Jim covered Congress and The White House during the George W. Bush administration for The Washington Times, and worked as a reporter, editorial writer and columnist for newspapers in Pennsylvania, Virginia, and California. He has appeared on the Fox News Channel, CNN, MSNBC, C-Span, and many local and national talk radio shows to talk politics and policy.
Latest posts by Jim Lakely (see all)
- PODCAST: Charlie Kirk and Brent Hamachek on Time for a Turning Point - February 14, 2017
- Yes, New York Times Commenter Maggie Mae, ‘The Heartland’ Matters - January 9, 2017
- The Year in Climate Realism: A Review of 2016 - January 6, 2017
Maureen Martin, Heartland’s senior fellow for legal affairs and legal counsel to the organization, died today in the fire that destroyed her home in Wisconsin. This was a very difficult day at Heartland’s offices in Chicago, and for everyone in the Heartland family across the country.
Joe wrote the following on the tribute page, which is now a permanent part of Heartland’s website:
Maureen Martin, a long-time senior fellow and legal counsel to The Heartland Institute and a close friend to many of us here, died in a house fire early this morning. This is truly a sad day.
Maureen was a talented attorney, scholar, and writer. She was deeply committed to protecting individual liberty and limited government through her work with The Heartland Institute, the Federalist Society, and as a volunteer in her local community with many groups. She was deeply involved in a half-dozen research and writing projects for Heartland, projects that will now be much the poorer without her.
Maureen was the editor of Lawsuit Abuse Fortnightly, a newsletter that documented outrageous examples of lawyers and plaintiffs abusing the legal system for personal gain. She was the author of two Heartland Policy Briefs explaining and defending Wisconsin’s Act 10, a pioneering collective bargaining reform measure. She wrote legal briefs on a wide variety of topics including the right of nonprofit groups to keep the identities of their donors confidential, the Second Amendment, and environmental regulation. Her amicus brief was cited by the majority in the U.S. Supreme Court’s 2010 landmark ruling in McDonald v. Chicago, finding individuals have a constitutionally protected right to “keep and bear arms.”
In 2012, when The Heartland Institute was the victim of criminal theft of corporate documents, Maureen worked tirelessly to assemble a legal team to explore our legal options and press the U.S. Attorney to prosecute the offender. Most recently she completed work on chapters for a new book on the urgency of constitutional reform that Heartland plans to publish later this year.
Since joining Heartland in 2000, Maureen became a friend, mentor, and confidante to everyone in Heartland’s orbit. Though considerably less than 5 feet tall, she commanded the attention of others by her quick wit and her always insightful observations. She was a loyal friend, a great listener, and always the optimist in the room.
We have lost a true friend, and freedom has lost one of its finest defenders.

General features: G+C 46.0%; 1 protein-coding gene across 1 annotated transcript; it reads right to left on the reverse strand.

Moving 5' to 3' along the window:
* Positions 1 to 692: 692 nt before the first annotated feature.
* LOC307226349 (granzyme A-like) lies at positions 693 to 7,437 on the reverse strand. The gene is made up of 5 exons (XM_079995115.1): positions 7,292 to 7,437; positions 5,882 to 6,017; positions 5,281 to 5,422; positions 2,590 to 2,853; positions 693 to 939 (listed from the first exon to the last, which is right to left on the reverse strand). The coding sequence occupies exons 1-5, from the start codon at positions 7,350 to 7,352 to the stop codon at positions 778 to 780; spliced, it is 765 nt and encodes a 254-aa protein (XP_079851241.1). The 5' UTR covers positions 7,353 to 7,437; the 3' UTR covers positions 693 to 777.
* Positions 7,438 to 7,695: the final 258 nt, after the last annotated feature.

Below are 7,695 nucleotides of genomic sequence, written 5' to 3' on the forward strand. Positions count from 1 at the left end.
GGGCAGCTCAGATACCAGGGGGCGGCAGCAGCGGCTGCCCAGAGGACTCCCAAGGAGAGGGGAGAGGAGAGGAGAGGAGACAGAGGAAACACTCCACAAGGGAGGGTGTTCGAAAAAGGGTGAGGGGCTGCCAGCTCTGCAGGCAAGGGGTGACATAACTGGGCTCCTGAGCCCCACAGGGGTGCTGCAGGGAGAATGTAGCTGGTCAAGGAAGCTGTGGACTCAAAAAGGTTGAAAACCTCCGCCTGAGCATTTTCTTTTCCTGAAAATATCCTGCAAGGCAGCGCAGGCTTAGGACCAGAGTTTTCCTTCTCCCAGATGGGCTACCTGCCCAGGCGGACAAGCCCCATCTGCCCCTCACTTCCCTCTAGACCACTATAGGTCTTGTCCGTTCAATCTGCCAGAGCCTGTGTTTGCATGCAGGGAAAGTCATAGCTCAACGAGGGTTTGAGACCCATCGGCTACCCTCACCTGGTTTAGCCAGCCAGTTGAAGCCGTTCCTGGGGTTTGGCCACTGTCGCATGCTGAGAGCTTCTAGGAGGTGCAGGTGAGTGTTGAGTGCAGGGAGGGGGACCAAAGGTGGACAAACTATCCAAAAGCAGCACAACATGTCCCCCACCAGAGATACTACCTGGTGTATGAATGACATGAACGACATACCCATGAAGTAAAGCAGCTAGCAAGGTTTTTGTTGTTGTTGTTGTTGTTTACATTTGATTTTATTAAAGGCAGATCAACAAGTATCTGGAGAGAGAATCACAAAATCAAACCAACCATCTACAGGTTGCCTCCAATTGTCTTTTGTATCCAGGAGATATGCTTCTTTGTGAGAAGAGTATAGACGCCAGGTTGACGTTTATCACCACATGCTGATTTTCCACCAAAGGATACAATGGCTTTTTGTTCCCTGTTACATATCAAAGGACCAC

Maureen, of course, was also a frequent author on this blog — which she somehow found time to fit into her busy schedule. She was a friend I held dear, and always will. Right now, barely 12 hours since I and everyone at Heartland heard what happened, I can hardly believe she is gone. The shock and sorrow everyone at Heartland feels today will not soon abate.
As it happens, however, Heartland tonight was scheduled to host the latest “Tavern Debate” of the Chicago Lawyers Chapter of the Federalist Society. Maureen was a member of the Federalist Society, and loved all discussions of public policy. So the debate went on as planned, and I want to share a story about it.
After remarks of tribute by me and David Applegate about our friend, we collected our heavy hearts and David began the group discussion of the question on the table: “Resolved: The only fair tax is a flat rate tax.”
During the spirited proceedings, I rose to advocate for a flat tax on moral, libertarian grounds. In short, I said:
A person has but one life, that life is finite, and in a free society the labor of that life belongs chiefly to him or her and his family. We agree, as free people, to sacrifice some of that labor for the betterment of society in the form of taxes for the proper, constitutional roles of government. It is immoral for a government to to take any more than that, though a person in a free society may choose to sacrifice more via other avenues that benefit the social welfare. But a just government treats the labor and wealth of all citizens equally with a single tax rate under the law.
I must confess that my recounting at present reads a lot better than I articulated during the debate. At the time, I missed a lot of good points and left holes in my argument during follow-up questions that Maureen would have easily filled. But she’d have surely nodded in agreement and told me I did a great job. She was always encouraging.
When the event was over, an English gentleman in attendance said the news about Maureen came as a shock to him. He explained to me that his first Chicago job as an attorney many years ago was at Maureen’s law firm. “She was also a teacher! And a journalist!” he told me. “Yes,” I said as we shook hands and he expressed his sorrow and offered his condolences. Maureen was many things in a great career and life.
The gentleman also told me he has long meant to come out to one of the famous Tavern Debates of the Chicago Lawyers Chapter of the Federalist Society. And tonight was the night. Tonight was his first one … in the office of The Heartland Institute that Maureen so loved.
What a small world. What a strange world. It is a world less happy for me with Maureen Martin no longer in it.